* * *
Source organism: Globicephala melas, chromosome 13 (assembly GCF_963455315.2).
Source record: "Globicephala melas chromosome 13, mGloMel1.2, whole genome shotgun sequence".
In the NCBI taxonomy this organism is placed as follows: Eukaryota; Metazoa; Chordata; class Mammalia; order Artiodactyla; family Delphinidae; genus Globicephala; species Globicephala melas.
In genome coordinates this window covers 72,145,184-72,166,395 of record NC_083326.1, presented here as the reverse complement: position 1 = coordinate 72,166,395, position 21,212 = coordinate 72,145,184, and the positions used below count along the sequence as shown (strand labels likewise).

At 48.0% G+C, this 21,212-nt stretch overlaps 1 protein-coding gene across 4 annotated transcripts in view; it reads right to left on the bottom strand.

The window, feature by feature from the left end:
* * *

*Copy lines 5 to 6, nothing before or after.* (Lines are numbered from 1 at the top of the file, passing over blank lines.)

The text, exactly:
At 48.0% G+C, this 21,212-nt stretch overlaps 1 protein-coding gene across 4 annotated transcripts in view; it reads right to left on the bottom strand.

The window, feature by feature from the left end: